Before the Decoding Chart
Before introducing the child to either the Decoding Chart - Flip or Decoding Chart - Levels apps, the teacher or parent should read the instructions for the Writing Worksheets app. The instructions there teach the adult the use of the decoding chart so the adult can then teach the child.
The decoding chart converts words written in sounds to words written in letters. It is the vehicle for transitioning the child from sounds to letters. Its use is introduced once the child can comfortably read and write phrases.
The chart contains the pictures of all 44 sounds arranged in the same rows and in the same order within each row as they are in the Stamping app. Beneath each sound picture are various ways that sound may be spelled. Some sounds may be spelled several different ways, while others are spelled a single way. For example, can be spelled seven different ways, while offers only one spelling option. The spellings listed beneath each sound appear in order of frequency of occurrence in the words which beginning readers are most likely to encounter. The sound for example, is spelled more frequently with an 'f' as in food than it is with a 'ph' as in phone.
Each of the spellings that appear beneath the sound pictures are color coded. The first spelling of each sound is coded white. If a second spelling is listed, it is coded yellow. Third spellings are red, fourth spellings are blue, fifth are green, sixth are brown, and seventh are purple. The color codings indicate to the child which spelling is to be used to write the letters for a word.
Not Every Spelling
The decoding chart does not contain all possible spellings for each sound. It does, however, contain the spellings that appear in ninety-five to ninety-eight percent of the words the child will encounter while learning to read and write.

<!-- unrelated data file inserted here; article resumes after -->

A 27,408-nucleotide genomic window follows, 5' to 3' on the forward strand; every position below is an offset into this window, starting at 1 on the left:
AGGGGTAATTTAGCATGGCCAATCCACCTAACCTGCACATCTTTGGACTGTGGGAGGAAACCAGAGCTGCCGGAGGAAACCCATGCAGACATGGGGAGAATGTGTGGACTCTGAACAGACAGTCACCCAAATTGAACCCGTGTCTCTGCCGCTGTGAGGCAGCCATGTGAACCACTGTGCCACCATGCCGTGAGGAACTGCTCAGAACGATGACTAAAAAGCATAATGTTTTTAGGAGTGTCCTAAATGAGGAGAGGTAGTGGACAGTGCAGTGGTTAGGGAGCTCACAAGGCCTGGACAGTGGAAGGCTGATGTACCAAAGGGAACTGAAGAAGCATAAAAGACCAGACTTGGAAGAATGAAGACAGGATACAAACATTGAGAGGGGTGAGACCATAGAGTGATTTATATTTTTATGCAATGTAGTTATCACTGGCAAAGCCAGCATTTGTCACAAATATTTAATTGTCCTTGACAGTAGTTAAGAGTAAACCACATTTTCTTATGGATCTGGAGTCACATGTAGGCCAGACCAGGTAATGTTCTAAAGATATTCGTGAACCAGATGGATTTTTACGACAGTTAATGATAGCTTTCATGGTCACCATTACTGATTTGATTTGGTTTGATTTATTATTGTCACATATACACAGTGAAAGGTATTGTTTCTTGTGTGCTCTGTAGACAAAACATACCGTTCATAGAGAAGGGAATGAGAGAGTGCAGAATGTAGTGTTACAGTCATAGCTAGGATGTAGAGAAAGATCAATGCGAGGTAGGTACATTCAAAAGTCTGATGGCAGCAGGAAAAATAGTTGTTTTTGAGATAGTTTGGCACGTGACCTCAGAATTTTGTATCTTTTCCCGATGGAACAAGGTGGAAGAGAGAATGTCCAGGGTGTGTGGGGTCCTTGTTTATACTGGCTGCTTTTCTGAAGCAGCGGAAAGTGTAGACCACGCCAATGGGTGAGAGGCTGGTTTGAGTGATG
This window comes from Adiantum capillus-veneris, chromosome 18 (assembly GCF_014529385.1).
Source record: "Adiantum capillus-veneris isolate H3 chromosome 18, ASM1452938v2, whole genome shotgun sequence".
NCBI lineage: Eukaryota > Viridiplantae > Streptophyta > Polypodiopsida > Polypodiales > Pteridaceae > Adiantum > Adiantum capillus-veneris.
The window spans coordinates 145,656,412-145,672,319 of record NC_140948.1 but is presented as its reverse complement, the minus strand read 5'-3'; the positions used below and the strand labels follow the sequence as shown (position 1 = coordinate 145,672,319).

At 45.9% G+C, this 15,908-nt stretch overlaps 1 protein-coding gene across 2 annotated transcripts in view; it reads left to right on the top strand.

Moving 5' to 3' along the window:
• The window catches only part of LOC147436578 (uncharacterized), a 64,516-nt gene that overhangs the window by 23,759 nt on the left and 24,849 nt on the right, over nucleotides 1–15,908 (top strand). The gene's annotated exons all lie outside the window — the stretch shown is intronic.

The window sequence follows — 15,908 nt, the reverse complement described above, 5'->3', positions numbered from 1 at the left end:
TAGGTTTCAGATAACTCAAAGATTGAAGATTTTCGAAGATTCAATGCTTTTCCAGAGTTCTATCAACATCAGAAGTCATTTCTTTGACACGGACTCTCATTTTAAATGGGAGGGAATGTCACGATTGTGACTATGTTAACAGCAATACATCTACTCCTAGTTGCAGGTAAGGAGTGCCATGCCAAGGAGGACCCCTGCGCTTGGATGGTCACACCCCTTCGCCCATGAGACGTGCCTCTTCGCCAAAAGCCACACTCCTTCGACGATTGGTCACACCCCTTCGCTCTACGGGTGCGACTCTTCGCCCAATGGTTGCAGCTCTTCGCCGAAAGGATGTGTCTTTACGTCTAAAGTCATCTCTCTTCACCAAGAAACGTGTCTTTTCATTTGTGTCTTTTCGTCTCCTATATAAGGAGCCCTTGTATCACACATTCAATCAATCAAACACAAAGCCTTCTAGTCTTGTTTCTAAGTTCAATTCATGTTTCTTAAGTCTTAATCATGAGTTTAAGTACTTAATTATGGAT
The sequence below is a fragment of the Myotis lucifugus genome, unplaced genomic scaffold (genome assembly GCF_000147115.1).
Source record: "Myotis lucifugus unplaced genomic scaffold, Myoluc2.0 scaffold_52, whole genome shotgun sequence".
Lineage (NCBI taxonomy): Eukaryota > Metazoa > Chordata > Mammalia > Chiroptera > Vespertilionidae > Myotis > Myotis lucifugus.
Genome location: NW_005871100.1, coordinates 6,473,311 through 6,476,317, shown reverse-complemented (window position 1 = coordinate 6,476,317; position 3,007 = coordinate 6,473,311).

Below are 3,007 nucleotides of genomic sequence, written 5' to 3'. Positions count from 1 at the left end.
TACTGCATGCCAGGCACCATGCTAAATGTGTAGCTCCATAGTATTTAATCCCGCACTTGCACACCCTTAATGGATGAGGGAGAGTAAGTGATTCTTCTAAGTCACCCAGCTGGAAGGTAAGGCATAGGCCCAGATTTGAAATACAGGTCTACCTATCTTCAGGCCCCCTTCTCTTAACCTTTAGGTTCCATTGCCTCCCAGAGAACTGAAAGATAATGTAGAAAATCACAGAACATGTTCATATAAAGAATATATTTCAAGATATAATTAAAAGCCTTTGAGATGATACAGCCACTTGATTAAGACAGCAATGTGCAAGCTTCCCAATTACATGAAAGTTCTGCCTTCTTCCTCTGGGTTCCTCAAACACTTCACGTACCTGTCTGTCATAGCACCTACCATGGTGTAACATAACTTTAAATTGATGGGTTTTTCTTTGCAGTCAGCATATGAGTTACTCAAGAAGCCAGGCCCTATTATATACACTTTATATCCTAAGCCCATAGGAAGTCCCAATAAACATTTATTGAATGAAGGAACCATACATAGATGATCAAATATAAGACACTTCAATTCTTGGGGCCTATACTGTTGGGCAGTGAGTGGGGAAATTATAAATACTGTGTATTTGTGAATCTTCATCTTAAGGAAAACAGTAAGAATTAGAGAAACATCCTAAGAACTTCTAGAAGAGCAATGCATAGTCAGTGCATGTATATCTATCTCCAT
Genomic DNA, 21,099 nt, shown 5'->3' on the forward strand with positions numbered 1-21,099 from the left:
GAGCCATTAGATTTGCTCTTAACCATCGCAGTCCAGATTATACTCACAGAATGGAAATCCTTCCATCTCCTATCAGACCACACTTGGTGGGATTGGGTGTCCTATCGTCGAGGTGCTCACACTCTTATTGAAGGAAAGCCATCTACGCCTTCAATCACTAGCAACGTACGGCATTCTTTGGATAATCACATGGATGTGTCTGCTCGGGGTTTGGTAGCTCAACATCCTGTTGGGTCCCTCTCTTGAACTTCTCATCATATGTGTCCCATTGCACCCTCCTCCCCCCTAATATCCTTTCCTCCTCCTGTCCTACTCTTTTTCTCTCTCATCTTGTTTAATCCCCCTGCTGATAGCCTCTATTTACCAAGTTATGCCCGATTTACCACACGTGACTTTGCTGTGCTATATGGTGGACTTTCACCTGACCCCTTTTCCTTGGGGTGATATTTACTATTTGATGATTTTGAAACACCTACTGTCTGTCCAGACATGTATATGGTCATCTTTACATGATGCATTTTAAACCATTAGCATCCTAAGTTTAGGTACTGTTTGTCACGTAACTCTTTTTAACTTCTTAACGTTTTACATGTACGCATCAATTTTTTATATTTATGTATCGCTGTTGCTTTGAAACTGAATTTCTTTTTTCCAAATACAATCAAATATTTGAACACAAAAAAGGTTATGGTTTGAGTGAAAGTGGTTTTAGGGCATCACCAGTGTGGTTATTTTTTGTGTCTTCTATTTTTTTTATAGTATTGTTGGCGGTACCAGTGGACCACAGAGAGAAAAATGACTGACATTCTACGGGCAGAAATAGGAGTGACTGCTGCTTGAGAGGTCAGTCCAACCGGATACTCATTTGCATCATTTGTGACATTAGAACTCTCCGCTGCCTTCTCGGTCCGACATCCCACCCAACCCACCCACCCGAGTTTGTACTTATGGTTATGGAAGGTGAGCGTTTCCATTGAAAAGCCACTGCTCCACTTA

Practice Before Beginning
The two Decoding Chart apps are designed to let the child practice use of the chart before beginning the Writing Worksheets.
Much More Convenient
While the apps can also be used by the child when he or she is writing letter spellings for the Writing Worksheet sounds, it is much more convenient for the child to have a paper printout of the chart for reference.
The decoding chart may be downloaded and printed out using the Decoding Chart Download link at the top of this page
The Two Decoding Chart Apps
Decoding Chart – Flip
The Decoding Chart - Flip app presents two practice worksheets for each of the five levels of the program. Two for the triangle-level, two for the circle-level, and so on. For each worksheet, pressing the flip button flips the worksheet to that portion of the decoding chart that is to be used for the spellings at that level.
The two heart-level worksheets give the child practice in writing the yellow spellings for the vowels a, i, o and u.
Decoding Chart - Levels
The Decoding Chart - Levels app is not what it appears to be. In 2012 version of the 14 apps, this app consisted of just the single Decoding Chart button that now appears at the top of the Home page. Pressing that button produces the original app - the decoding chart available in fives different configurations, one for each of the program's five levels.
When the same app was submitted in 2020, it was rejected because it was too simple. To make it less simple, we simply added two worksheet pages for each of the five levels from the Writing Worksheets app. The original purpose of the app was to make the decoding chart available for use by the child just one level at a time. The present version does the same thing with a few extras thrown in to make it seem less simple.
Apart from the child's using the app's practice worksheets, this app can be used to create an iPad screen capture for each of the five pages of the decoding chart to be printed out for the child's reference when using the Writing Worksheets app.
The Missing "S"
You may notice that the app's name on its first page is Decoding Chart - Level with the "S" missing. We noticed the "Level" and not "Levels" after the app had finally been approved. To add the "S" would mean having to submit the app for approval all over again. It had taken us so long to get the app approved in the first pace that we decided to just live with the missing "S" and leave well enough alone.